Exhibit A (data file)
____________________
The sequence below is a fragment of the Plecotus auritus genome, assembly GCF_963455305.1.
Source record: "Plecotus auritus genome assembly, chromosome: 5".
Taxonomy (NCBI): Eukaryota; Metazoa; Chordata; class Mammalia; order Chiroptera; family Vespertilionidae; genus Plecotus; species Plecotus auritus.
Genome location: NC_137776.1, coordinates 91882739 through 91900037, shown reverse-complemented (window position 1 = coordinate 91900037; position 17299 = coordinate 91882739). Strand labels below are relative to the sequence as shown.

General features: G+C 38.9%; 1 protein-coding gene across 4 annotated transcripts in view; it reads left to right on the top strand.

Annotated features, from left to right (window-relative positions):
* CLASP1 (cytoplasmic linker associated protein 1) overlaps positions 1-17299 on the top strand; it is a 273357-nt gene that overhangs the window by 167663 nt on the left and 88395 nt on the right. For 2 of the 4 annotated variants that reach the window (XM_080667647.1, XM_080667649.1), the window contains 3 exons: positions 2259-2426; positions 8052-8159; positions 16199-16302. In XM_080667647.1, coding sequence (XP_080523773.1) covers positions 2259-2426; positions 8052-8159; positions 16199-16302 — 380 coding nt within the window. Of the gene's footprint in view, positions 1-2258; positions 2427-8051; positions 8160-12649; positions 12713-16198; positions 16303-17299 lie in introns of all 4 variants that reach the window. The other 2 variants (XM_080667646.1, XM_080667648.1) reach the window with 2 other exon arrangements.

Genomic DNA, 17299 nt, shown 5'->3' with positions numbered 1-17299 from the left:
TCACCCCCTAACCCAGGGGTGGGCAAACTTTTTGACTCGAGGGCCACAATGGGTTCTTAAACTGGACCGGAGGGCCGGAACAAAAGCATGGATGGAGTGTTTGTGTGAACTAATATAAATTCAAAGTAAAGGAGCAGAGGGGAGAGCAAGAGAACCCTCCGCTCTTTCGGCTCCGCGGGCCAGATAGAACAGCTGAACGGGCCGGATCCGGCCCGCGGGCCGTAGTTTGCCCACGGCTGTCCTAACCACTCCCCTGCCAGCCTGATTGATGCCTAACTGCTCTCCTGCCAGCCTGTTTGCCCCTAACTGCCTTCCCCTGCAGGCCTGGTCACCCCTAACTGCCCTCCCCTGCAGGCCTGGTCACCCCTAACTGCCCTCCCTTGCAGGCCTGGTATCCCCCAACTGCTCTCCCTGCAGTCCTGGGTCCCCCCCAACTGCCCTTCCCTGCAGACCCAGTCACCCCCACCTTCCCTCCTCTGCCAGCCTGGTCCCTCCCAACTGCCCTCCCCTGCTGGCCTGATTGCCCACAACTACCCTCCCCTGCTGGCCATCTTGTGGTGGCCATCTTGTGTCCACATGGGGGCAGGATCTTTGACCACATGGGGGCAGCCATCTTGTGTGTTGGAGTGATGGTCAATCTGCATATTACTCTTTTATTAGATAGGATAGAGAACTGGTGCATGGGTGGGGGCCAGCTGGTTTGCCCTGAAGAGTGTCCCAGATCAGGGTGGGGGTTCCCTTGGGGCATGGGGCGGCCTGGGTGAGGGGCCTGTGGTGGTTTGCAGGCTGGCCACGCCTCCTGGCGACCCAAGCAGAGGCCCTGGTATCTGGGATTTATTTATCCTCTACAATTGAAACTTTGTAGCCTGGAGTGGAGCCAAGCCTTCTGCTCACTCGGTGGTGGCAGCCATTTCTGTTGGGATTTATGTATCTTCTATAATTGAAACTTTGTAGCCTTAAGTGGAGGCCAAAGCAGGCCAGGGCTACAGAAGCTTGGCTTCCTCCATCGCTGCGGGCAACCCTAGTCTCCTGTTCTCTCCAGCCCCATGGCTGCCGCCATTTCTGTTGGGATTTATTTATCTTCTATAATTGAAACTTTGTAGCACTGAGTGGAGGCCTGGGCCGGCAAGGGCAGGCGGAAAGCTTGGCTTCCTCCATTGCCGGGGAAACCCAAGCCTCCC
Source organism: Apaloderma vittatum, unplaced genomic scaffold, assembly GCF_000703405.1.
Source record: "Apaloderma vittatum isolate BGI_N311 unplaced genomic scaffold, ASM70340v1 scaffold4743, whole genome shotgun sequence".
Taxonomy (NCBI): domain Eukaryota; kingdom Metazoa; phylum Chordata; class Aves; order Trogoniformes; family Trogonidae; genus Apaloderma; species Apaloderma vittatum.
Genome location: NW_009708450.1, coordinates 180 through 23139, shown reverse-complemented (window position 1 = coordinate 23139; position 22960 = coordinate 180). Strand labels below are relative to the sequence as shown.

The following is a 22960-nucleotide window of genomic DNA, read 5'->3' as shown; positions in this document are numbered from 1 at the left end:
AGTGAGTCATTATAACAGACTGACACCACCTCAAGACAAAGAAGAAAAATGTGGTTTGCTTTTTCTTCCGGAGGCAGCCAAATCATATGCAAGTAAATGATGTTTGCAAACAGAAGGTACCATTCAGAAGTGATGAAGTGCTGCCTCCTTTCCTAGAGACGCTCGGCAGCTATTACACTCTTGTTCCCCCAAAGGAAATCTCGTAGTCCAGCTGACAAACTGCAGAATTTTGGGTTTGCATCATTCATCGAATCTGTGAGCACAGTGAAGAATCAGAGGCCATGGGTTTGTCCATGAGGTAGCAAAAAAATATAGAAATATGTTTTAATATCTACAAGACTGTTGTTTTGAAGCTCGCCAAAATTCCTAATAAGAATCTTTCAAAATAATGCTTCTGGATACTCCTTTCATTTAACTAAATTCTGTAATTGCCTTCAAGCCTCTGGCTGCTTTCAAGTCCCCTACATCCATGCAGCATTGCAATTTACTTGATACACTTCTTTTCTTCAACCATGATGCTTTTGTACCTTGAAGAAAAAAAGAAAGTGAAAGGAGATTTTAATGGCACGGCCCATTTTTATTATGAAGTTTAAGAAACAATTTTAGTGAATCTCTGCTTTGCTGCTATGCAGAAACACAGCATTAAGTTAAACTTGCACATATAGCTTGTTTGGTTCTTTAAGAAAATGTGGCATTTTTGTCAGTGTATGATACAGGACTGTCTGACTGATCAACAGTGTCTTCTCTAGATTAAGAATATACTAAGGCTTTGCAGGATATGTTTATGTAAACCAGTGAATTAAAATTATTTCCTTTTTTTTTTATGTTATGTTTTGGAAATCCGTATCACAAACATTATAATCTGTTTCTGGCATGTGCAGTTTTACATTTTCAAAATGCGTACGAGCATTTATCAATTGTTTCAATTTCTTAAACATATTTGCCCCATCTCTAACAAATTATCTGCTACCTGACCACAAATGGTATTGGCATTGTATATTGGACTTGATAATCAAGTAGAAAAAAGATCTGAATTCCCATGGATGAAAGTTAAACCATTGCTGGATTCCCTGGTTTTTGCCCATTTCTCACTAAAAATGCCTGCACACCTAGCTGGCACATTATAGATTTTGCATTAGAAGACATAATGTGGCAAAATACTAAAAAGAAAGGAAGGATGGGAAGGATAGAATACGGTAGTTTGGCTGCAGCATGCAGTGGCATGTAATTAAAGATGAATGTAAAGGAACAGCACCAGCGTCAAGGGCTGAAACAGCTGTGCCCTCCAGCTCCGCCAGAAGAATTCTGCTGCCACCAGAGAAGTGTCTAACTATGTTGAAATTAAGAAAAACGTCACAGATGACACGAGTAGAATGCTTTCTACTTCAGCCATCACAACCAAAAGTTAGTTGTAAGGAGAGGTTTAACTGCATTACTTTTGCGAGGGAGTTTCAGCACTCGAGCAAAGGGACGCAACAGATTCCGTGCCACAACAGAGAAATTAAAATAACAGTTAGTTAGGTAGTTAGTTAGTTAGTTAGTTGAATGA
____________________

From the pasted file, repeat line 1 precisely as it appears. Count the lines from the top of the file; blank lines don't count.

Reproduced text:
The sequence below is a fragment of the Plecotus auritus genome, assembly GCF_963455305.1.